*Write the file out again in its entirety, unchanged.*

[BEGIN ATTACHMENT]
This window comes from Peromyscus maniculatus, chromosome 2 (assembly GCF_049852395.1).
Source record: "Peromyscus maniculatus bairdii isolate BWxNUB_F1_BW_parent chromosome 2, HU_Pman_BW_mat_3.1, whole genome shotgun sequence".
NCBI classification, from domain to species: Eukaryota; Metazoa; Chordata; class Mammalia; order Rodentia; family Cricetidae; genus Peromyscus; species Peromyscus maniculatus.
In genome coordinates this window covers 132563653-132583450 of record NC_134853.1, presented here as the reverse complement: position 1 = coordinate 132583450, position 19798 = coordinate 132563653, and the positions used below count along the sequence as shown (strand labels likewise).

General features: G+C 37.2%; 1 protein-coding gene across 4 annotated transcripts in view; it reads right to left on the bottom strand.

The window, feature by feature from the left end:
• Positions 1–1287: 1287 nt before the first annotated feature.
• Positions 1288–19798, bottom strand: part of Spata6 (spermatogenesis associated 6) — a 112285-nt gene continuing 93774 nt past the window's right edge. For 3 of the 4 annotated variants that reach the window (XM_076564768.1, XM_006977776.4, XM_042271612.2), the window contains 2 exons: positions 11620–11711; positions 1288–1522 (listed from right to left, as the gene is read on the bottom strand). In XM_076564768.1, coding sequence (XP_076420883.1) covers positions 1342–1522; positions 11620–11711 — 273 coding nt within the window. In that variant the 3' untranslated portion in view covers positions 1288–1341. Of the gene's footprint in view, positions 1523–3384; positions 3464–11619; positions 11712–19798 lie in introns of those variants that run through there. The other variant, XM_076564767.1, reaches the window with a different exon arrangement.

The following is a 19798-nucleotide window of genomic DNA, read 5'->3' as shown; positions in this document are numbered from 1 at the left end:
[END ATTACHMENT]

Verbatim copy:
This window comes from Peromyscus maniculatus, chromosome 2 (assembly GCF_049852395.1).
Source record: "Peromyscus maniculatus bairdii isolate BWxNUB_F1_BW_parent chromosome 2, HU_Pman_BW_mat_3.1, whole genome shotgun sequence".
NCBI classification, from domain to species: Eukaryota; Metazoa; Chordata; class Mammalia; order Rodentia; family Cricetidae; genus Peromyscus; species Peromyscus maniculatus.
In genome coordinates this window covers 132563653-132583450 of record NC_134853.1, presented here as the reverse complement: position 1 = coordinate 132583450, position 19798 = coordinate 132563653, and the positions used below count along the sequence as shown (strand labels likewise).

General features: G+C 37.2%; 1 protein-coding gene across 4 annotated transcripts in view; it reads right to left on the bottom strand.

The window, feature by feature from the left end:
• Positions 1–1287: 1287 nt before the first annotated feature.
• Positions 1288–19798, bottom strand: part of Spata6 (spermatogenesis associated 6) — a 112285-nt gene continuing 93774 nt past the window's right edge. For 3 of the 4 annotated variants that reach the window (XM_076564768.1, XM_006977776.4, XM_042271612.2), the window contains 2 exons: positions 11620–11711; positions 1288–1522 (listed from right to left, as the gene is read on the bottom strand). In XM_076564768.1, coding sequence (XP_076420883.1) covers positions 1342–1522; positions 11620–11711 — 273 coding nt within the window. In that variant the 3' untranslated portion in view covers positions 1288–1341. Of the gene's footprint in view, positions 1523–3384; positions 3464–11619; positions 11712–19798 lie in introns of those variants that run through there. The other variant, XM_076564767.1, reaches the window with a different exon arrangement.

The following is a 19798-nucleotide window of genomic DNA, read 5'->3' as shown; positions in this document are numbered from 1 at the left end: